That’s what I told my mom I wanted to do for the talent show. I’d smear white make-up all over my face, put on a silly hat and try to get out of an invisible box for two-or-three minutes. The audience will love it. Mom thought it was a great idea and sent me off to my doom with a silly hat and a tin of cold cream to smear all over my face.

Luckily the talent show, where I was booed off the stage, was the day before we were to come home. On the long bus ride home every kid asked my what the hell I was trying to do at the talent show. I told them I was performing mime. They looked at me blankly. I explained to them what mime was. They wrinkled their faces, rolled their eyes and pronounced me the faggiest fag that ever fagged a fag.

That’s when I realized that no one likes mime. Even mimes probably don’t like mimes. They probably lock themselves in their invisible boxes and cry a lot of silent tears.

So, I guess the lesson for myself is that while mom was very supportive, she probably wasn’t the best entertainment consultant. My sister and I could’ve used a professional eye or two before stepping foot on stage. But hey, live and learn, y’know?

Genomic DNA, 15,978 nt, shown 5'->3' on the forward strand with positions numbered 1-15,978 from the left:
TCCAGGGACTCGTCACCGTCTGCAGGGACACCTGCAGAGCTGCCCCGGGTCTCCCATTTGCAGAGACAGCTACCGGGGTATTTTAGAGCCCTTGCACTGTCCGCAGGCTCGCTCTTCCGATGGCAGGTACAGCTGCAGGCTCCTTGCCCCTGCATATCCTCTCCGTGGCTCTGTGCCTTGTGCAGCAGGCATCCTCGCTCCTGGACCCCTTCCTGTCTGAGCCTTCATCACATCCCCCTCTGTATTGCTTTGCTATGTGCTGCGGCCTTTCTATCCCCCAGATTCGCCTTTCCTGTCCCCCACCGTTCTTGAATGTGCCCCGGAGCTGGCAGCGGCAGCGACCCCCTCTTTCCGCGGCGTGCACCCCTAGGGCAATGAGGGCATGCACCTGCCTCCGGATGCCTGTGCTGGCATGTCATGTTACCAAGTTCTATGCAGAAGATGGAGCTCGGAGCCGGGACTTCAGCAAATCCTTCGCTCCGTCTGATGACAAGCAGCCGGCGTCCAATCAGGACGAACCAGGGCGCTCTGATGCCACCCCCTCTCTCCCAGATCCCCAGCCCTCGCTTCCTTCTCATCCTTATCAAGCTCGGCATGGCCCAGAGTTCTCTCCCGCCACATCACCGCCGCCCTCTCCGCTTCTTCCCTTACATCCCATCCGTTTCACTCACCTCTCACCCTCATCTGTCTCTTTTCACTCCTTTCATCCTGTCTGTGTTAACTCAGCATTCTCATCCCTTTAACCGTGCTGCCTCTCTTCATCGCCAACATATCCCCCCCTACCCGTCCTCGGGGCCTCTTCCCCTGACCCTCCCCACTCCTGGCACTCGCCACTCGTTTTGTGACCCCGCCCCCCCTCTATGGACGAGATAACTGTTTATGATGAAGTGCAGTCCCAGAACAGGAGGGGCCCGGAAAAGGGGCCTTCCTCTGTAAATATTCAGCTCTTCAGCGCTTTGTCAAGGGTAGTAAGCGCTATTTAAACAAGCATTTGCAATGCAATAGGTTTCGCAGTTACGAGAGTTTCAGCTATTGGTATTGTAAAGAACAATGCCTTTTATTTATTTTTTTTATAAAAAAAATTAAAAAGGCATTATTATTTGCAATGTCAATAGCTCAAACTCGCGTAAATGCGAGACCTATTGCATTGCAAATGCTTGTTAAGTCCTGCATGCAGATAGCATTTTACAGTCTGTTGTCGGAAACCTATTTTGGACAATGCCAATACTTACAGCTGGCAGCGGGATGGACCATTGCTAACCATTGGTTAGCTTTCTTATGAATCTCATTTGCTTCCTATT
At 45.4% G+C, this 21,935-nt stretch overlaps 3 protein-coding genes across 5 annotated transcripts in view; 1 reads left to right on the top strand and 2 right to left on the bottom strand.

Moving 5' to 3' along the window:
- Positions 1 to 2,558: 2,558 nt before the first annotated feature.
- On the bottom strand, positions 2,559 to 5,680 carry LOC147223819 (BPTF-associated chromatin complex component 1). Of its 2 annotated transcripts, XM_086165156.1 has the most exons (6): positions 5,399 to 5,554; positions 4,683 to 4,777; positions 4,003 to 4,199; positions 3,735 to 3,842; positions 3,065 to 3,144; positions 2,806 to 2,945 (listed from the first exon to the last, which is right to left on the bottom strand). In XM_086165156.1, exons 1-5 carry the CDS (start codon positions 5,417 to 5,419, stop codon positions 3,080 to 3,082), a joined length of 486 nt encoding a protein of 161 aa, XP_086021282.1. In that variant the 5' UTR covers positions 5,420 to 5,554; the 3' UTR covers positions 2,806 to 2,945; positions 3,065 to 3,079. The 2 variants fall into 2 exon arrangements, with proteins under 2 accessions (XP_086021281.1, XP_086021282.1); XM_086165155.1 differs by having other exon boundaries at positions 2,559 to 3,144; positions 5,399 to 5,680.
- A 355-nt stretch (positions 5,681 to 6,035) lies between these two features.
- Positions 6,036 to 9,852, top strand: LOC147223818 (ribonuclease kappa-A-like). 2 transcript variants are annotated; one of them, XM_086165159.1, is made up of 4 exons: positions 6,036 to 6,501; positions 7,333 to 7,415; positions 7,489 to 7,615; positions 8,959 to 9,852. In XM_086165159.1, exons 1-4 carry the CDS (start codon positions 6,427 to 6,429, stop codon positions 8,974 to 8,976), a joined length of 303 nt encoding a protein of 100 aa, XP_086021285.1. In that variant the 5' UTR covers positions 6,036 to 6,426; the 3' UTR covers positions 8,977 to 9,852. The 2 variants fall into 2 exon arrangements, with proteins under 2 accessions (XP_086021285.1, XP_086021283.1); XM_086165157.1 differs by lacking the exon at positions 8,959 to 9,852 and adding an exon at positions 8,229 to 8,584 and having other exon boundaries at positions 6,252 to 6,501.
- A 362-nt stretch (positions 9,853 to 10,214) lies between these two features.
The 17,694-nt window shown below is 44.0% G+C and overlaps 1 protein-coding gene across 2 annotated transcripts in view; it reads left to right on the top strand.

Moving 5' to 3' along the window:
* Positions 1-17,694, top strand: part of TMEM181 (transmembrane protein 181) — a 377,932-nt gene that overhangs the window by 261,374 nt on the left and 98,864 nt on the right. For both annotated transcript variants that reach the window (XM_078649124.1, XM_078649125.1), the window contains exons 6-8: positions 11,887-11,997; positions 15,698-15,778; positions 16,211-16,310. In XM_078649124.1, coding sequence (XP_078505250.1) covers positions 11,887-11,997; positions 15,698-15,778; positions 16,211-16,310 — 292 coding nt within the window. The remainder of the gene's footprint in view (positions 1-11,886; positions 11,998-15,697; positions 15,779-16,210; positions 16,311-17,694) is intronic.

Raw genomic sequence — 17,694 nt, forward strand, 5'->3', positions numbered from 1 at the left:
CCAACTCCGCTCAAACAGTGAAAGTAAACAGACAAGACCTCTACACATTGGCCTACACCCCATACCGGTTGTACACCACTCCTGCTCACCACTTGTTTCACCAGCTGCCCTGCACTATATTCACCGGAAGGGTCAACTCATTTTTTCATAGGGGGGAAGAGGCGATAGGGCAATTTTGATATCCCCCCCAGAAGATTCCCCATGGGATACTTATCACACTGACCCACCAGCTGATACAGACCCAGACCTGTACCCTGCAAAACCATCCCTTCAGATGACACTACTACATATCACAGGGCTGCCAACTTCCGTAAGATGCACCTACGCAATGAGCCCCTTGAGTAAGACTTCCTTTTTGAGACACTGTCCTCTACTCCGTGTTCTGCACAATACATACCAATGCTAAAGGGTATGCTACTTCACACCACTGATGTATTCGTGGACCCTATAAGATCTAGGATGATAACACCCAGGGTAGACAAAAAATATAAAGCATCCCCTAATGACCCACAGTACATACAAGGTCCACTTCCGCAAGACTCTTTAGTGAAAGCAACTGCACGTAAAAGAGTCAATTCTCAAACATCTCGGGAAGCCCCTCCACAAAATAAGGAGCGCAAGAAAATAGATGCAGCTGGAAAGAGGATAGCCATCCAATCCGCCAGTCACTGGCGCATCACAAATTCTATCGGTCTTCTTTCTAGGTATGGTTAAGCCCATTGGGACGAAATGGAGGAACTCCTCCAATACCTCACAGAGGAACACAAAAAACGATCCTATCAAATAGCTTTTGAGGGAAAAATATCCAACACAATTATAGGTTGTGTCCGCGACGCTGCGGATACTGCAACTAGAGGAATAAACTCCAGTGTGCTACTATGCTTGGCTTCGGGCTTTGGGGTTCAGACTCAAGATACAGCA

Incidentally, while I was doing a little research for this post I found out that Lorene Yarnell died last year at the age of 66 of a cerebral aneurism in Norway where she lived with her fourth husband.

I pulled up one of her acts on YouTube. It made me very happy.

A moment of silence is in order, perhaps?

 

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5 Responses to “Orange is Your Color, Martha!- Chocolate-Orange Espresso Thins! -209 eggs, 158 cups of sugar, 155 1/4 sticks of Butter, and 194 1/4 cups of flour used so far- 58 recipes to go!”

  1. Tommy Salami Says:

    I hope, as a clown, you’ve seen Shakes the Clown? You must.

  2. Jocelyn Says:

    Andre-I loved these cookies. I think Katie and I must have had four each.

  3. Sue Says:

    As I was reading this post backwards (from the end to the beginning – don’t ask why), I thought of Shields and Yarnell. Then, your mention of the show! Cool! Very funny story, Andre! I look forward to your posts!